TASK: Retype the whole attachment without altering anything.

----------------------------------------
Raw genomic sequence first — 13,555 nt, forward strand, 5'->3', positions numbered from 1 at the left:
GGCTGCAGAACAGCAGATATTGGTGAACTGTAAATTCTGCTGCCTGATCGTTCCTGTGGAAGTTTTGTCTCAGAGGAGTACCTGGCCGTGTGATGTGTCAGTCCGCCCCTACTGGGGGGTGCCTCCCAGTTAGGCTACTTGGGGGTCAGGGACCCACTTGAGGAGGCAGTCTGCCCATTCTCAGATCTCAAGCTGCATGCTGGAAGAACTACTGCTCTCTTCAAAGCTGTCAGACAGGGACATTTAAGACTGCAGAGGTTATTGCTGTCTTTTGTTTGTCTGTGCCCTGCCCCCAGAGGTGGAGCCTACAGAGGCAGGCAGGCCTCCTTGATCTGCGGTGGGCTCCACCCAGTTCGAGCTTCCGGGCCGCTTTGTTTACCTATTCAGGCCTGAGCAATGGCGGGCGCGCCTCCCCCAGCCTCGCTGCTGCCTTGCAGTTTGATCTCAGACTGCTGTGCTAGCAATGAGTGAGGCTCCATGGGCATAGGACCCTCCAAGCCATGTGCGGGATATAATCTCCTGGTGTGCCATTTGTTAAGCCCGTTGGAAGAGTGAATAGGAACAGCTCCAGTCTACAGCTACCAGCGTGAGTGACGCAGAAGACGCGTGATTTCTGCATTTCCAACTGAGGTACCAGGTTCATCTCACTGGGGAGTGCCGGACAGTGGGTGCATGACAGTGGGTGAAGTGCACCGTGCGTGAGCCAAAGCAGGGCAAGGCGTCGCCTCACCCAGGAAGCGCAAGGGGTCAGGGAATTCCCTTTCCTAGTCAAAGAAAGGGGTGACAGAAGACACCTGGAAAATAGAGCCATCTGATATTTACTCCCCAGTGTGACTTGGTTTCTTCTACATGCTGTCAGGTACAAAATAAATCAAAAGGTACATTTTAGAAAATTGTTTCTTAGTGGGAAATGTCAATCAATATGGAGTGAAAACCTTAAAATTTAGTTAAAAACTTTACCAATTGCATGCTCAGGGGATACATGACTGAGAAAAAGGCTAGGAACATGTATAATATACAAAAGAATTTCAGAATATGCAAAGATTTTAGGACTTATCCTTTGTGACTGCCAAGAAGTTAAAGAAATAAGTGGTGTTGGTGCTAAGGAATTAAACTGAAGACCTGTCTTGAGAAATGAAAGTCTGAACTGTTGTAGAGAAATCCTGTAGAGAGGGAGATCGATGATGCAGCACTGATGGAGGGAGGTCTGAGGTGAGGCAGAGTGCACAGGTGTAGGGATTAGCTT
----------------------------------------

Raw genomic sequence first — 13,555 nt, forward strand, 5'->3', positions numbered from 1 at the left:
GGCTGCAGAACAGCAGATATTGGTGAACTGTAAATTCTGCTGCCTGATCGTTCCTGTGGAAGTTTTGTCTCAGAGGAGTACCTGGCCGTGTGATGTGTCAGTCCGCCCCTACTGGGGGGTGCCTCCCAGTTAGGCTACTTGGGGGTCAGGGACCCACTTGAGGAGGCAGTCTGCCCATTCTCAGATCTCAAGCTGCATGCTGGAAGAACTACTGCTCTCTTCAAAGCTGTCAGACAGGGACATTTAAGACTGCAGAGGTTATTGCTGTCTTTTGTTTGTCTGTGCCCTGCCCCCAGAGGTGGAGCCTACAGAGGCAGGCAGGCCTCCTTGATCTGCGGTGGGCTCCACCCAGTTCGAGCTTCCGGGCCGCTTTGTTTACCTATTCAGGCCTGAGCAATGGCGGGCGCGCCTCCCCCAGCCTCGCTGCTGCCTTGCAGTTTGATCTCAGACTGCTGTGCTAGCAATGAGTGAGGCTCCATGGGCATAGGACCCTCCAAGCCATGTGCGGGATATAATCTCCTGGTGTGCCATTTGTTAAGCCCGTTGGAAGAGTGAATAGGAACAGCTCCAGTCTACAGCTACCAGCGTGAGTGACGCAGAAGACGCGTGATTTCTGCATTTCCAACTGAGGTACCAGGTTCATCTCACTGGGGAGTGCCGGACAGTGGGTGCATGACAGTGGGTGAAGTGCACCGTGCGTGAGCCAAAGCAGGGCAAGGCGTCGCCTCACCCAGGAAGCGCAAGGGGTCAGGGAATTCCCTTTCCTAGTCAAAGAAAGGGGTGACAGAAGACACCTGGAAAATAGAGCCATCTGATATTTACTCCCCAGTGTGACTTGGTTTCTTCTACATGCTGTCAGGTACAAAATAAATCAAAAGGTACATTTTAGAAAATTGTTTCTTAGTGGGAAATGTCAATCAATATGGAGTGAAAACCTTAAAATTTAGTTAAAAACTTTACCAATTGCATGCTCAGGGGATACATGACTGAGAAAAAGGCTAGGAACATGTATAATATACAAAAGAATTTCAGAATATGCAAAGATTTTAGGACTTATCCTTTGTGACTGCCAAGAAGTTAAAGAAATAAGTGGTGTTGGTGCTAAGGAATTAAACTGAAGACCTGTCTTGAGAAATGAAAGTCTGAACTGTTGTAGAGAAATCCTGTAGAGAGGGAGATCGATGATGCAGCACTGATGGAGGGAGGTCTGAGGTGAGGCAGAGTGCACAGGTGTAGGGATTAGCTT